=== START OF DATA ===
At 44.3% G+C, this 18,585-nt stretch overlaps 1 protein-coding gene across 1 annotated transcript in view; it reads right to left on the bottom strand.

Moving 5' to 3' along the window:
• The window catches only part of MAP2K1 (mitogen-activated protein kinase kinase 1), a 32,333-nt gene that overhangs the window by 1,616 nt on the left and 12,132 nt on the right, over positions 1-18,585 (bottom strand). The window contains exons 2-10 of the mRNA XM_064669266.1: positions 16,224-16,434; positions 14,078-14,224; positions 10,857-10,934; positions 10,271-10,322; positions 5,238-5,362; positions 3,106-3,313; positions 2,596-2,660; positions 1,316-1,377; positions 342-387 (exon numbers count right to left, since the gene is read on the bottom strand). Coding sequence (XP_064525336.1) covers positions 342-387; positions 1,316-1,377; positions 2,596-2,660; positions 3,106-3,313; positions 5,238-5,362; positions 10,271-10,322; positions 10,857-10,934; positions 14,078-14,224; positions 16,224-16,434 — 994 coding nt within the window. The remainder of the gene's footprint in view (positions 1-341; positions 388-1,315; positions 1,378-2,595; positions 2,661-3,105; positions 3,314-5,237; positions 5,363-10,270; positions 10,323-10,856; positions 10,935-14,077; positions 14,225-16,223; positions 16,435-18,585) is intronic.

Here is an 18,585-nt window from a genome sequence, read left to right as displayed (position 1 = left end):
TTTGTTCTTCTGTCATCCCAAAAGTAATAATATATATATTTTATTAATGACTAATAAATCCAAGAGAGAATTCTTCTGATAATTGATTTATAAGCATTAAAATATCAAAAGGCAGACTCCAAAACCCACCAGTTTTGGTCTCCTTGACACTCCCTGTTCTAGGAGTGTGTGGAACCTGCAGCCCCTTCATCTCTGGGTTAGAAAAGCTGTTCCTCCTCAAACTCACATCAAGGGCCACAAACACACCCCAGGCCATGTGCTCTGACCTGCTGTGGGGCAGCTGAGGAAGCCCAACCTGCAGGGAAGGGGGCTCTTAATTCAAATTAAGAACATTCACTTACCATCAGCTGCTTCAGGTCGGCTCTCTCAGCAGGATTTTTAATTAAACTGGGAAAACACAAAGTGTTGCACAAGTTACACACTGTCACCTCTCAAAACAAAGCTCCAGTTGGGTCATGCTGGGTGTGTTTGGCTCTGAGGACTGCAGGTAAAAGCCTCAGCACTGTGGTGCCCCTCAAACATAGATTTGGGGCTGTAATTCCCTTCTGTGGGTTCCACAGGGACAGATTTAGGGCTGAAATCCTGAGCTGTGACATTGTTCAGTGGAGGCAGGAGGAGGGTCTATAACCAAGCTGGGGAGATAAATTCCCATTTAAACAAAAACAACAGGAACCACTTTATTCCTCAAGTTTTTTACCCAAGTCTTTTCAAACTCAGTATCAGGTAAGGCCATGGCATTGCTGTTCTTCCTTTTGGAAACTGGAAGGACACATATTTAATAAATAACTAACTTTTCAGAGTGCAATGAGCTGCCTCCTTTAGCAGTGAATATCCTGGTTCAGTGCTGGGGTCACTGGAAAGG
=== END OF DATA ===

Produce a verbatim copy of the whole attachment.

At 44.3% G+C, this 18,585-nt stretch overlaps 1 protein-coding gene across 1 annotated transcript in view; it reads right to left on the bottom strand.

Moving 5' to 3' along the window:
• The window catches only part of MAP2K1 (mitogen-activated protein kinase kinase 1), a 32,333-nt gene that overhangs the window by 1,616 nt on the left and 12,132 nt on the right, over positions 1-18,585 (bottom strand). The window contains exons 2-10 of the mRNA XM_064669266.1: positions 16,224-16,434; positions 14,078-14,224; positions 10,857-10,934; positions 10,271-10,322; positions 5,238-5,362; positions 3,106-3,313; positions 2,596-2,660; positions 1,316-1,377; positions 342-387 (exon numbers count right to left, since the gene is read on the bottom strand). Coding sequence (XP_064525336.1) covers positions 342-387; positions 1,316-1,377; positions 2,596-2,660; positions 3,106-3,313; positions 5,238-5,362; positions 10,271-10,322; positions 10,857-10,934; positions 14,078-14,224; positions 16,224-16,434 — 994 coding nt within the window. The remainder of the gene's footprint in view (positions 1-341; positions 388-1,315; positions 1,378-2,595; positions 2,661-3,105; positions 3,314-5,237; positions 5,363-10,270; positions 10,323-10,856; positions 10,935-14,077; positions 14,225-16,223; positions 16,435-18,585) is intronic.

Here is an 18,585-nt window from a genome sequence, read left to right as displayed (position 1 = left end):
TTTGTTCTTCTGTCATCCCAAAAGTAATAATATATATATTTTATTAATGACTAATAAATCCAAGAGAGAATTCTTCTGATAATTGATTTATAAGCATTAAAATATCAAAAGGCAGACTCCAAAACCCACCAGTTTTGGTCTCCTTGACACTCCCTGTTCTAGGAGTGTGTGGAACCTGCAGCCCCTTCATCTCTGGGTTAGAAAAGCTGTTCCTCCTCAAACTCACATCAAGGGCCACAAACACACCCCAGGCCATGTGCTCTGACCTGCTGTGGGGCAGCTGAGGAAGCCCAACCTGCAGGGAAGGGGGCTCTTAATTCAAATTAAGAACATTCACTTACCATCAGCTGCTTCAGGTCGGCTCTCTCAGCAGGATTTTTAATTAAACTGGGAAAACACAAAGTGTTGCACAAGTTACACACTGTCACCTCTCAAAACAAAGCTCCAGTTGGGTCATGCTGGGTGTGTTTGGCTCTGAGGACTGCAGGTAAAAGCCTCAGCACTGTGGTGCCCCTCAAACATAGATTTGGGGCTGTAATTCCCTTCTGTGGGTTCCACAGGGACAGATTTAGGGCTGAAATCCTGAGCTGTGACATTGTTCAGTGGAGGCAGGAGGAGGGTCTATAACCAAGCTGGGGAGATAAATTCCCATTTAAACAAAAACAACAGGAACCACTTTATTCCTCAAGTTTTTTACCCAAGTCTTTTCAAACTCAGTATCAGGTAAGGCCATGGCATTGCTGTTCTTCCTTTTGGAAACTGGAAGGACACATATTTAATAAATAACTAACTTTTCAGAGTGCAATGAGCTGCCTCCTTTAGCAGTGAATATCCTGGTTCAGTGCTGGGGTCACTGGAAAGG